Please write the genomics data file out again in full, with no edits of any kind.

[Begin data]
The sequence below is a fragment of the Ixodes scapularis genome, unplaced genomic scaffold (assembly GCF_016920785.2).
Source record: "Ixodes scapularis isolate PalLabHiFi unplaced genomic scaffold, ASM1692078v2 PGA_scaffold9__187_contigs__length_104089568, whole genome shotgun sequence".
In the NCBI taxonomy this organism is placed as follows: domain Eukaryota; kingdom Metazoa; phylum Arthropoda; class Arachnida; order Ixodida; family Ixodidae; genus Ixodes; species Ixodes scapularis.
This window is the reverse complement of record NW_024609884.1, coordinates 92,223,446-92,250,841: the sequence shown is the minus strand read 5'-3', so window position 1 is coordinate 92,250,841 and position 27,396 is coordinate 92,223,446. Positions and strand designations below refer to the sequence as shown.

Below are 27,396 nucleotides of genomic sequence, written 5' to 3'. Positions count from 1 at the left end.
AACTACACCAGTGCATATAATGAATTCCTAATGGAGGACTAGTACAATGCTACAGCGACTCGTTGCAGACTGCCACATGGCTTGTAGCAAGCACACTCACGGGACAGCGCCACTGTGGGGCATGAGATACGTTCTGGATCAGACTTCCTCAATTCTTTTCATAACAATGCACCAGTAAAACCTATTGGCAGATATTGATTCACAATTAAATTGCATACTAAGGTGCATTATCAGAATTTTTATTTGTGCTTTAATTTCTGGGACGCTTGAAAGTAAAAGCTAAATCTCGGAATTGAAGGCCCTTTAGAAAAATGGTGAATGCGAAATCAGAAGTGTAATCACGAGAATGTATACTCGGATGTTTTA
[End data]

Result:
The sequence below is a fragment of the Ixodes scapularis genome, unplaced genomic scaffold (assembly GCF_016920785.2).
Source record: "Ixodes scapularis isolate PalLabHiFi unplaced genomic scaffold, ASM1692078v2 PGA_scaffold9__187_contigs__length_104089568, whole genome shotgun sequence".
In the NCBI taxonomy this organism is placed as follows: domain Eukaryota; kingdom Metazoa; phylum Arthropoda; class Arachnida; order Ixodida; family Ixodidae; genus Ixodes; species Ixodes scapularis.
This window is the reverse complement of record NW_024609884.1, coordinates 92,223,446-92,250,841: the sequence shown is the minus strand read 5'-3', so window position 1 is coordinate 92,250,841 and position 27,396 is coordinate 92,223,446. Positions and strand designations below refer to the sequence as shown.

Below are 27,396 nucleotides of genomic sequence, written 5' to 3'. Positions count from 1 at the left end.
AACTACACCAGTGCATATAATGAATTCCTAATGGAGGACTAGTACAATGCTACAGCGACTCGTTGCAGACTGCCACATGGCTTGTAGCAAGCACACTCACGGGACAGCGCCACTGTGGGGCATGAGATACGTTCTGGATCAGACTTCCTCAATTCTTTTCATAACAATGCACCAGTAAAACCTATTGGCAGATATTGATTCACAATTAAATTGCATACTAAGGTGCATTATCAGAATTTTTATTTGTGCTTTAATTTCTGGGACGCTTGAAAGTAAAAGCTAAATCTCGGAATTGAAGGCCCTTTAGAAAAATGGTGAATGCGAAATCAGAAGTGTAATCACGAGAATGTATACTCGGATGTTTTA